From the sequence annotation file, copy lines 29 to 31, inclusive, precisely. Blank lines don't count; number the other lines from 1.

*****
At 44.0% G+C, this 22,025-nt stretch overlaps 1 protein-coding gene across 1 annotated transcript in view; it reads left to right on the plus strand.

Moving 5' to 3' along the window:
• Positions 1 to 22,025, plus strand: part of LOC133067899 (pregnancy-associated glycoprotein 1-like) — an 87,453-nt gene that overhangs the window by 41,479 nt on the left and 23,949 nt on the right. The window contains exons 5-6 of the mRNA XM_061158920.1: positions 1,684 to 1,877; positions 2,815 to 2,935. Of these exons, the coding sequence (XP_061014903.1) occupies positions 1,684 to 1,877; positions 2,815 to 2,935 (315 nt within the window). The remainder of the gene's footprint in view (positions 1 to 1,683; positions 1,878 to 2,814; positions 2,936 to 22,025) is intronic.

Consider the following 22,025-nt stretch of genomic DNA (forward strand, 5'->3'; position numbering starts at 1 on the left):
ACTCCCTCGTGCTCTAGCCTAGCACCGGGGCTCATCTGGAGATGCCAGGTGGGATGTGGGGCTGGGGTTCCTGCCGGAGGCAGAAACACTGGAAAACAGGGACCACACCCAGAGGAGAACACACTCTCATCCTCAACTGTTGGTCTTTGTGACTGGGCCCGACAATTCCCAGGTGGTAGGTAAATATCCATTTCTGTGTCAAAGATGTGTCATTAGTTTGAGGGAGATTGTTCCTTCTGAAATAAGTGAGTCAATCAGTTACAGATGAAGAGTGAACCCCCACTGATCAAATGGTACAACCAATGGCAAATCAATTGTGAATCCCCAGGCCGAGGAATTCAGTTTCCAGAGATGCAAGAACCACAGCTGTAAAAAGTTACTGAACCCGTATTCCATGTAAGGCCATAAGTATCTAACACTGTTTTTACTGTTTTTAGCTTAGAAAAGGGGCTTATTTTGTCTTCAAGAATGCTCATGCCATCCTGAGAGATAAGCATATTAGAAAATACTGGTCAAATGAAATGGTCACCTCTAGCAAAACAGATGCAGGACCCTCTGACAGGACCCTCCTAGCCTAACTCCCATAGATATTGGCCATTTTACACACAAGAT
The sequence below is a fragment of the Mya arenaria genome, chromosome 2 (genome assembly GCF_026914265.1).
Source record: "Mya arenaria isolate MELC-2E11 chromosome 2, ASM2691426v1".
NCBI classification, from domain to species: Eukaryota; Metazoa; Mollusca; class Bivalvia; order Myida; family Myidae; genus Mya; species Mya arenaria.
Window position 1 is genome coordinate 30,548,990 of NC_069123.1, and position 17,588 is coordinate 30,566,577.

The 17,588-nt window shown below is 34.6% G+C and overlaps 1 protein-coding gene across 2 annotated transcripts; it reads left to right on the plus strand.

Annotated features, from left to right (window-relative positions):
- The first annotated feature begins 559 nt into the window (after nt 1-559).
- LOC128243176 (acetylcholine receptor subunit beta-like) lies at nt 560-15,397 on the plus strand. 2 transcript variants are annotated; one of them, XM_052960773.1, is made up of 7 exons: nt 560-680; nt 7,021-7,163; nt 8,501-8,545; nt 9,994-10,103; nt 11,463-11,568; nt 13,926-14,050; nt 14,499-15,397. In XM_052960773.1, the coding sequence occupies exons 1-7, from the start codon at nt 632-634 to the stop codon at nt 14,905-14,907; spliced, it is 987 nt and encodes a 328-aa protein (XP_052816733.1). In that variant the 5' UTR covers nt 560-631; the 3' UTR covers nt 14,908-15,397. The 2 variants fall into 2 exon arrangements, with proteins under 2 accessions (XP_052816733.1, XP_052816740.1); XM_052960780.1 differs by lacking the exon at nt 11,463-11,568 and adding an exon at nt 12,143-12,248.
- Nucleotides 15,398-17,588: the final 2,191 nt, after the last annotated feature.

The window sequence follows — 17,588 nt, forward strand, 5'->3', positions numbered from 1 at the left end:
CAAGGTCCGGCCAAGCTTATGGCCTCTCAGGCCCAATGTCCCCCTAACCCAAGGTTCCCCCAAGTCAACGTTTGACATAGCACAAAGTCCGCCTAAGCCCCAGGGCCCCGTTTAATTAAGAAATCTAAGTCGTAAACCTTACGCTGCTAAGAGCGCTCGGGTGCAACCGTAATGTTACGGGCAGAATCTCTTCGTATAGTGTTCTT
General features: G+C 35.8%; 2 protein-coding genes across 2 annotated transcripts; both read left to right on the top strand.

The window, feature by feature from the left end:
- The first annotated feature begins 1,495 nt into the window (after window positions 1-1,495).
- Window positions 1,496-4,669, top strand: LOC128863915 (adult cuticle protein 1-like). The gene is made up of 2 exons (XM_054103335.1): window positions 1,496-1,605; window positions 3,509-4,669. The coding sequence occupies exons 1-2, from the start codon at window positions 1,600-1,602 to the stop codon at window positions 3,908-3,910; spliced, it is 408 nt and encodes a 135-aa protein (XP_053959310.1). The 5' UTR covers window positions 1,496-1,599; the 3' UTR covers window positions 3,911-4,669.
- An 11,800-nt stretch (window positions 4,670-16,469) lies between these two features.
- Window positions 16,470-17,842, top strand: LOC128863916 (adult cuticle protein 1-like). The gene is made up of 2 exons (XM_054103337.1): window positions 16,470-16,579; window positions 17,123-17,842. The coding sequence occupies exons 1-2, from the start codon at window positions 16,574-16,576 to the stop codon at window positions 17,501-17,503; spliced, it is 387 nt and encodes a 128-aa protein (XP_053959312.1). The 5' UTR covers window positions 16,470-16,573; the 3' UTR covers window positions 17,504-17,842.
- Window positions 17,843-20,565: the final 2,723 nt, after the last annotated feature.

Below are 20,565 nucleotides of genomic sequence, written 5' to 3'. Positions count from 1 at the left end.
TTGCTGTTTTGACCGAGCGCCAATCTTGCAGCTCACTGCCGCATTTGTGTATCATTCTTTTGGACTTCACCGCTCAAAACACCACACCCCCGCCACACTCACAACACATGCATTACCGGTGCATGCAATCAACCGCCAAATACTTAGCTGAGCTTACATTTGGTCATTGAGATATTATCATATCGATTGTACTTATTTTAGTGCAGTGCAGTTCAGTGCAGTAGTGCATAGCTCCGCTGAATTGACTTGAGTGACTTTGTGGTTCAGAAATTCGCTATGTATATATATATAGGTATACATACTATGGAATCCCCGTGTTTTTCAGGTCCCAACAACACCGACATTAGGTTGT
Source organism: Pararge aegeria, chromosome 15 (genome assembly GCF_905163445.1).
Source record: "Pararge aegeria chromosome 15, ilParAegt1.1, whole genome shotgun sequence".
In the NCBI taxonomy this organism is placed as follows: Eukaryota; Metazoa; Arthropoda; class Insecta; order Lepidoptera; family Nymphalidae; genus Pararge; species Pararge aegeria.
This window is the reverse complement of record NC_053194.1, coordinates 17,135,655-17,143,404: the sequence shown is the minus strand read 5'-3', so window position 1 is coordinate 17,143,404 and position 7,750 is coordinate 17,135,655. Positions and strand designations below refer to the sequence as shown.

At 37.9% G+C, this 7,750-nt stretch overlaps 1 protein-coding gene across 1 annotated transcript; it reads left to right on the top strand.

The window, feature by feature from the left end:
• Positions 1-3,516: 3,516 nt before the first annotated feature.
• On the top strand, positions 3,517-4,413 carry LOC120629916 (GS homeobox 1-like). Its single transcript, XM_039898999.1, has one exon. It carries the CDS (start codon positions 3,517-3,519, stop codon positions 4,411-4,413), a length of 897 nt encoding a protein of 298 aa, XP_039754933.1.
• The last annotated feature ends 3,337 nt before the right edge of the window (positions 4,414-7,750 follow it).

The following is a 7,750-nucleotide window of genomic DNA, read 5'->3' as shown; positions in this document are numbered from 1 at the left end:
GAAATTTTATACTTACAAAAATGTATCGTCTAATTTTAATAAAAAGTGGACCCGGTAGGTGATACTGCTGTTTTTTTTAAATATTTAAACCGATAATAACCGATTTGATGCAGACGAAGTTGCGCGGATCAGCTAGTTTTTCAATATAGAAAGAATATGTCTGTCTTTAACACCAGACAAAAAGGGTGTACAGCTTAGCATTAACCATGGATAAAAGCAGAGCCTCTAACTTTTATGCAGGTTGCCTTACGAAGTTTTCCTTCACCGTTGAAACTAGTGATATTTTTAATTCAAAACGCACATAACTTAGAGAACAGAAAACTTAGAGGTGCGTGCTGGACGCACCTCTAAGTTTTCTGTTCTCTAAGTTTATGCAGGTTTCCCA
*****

This window is the reverse complement of record NC_053194.1, coordinates 17,135,655-17,143,404: the sequence shown is the minus strand read 5'-3', so window position 1 is coordinate 17,143,404 and position 7,750 is coordinate 17,135,655. Positions and strand designations below refer to the sequence as shown.

At 37.9% G+C, this 7,750-nt stretch overlaps 1 protein-coding gene across 1 annotated transcript; it reads left to right on the top strand.

The window, feature by feature from the left end: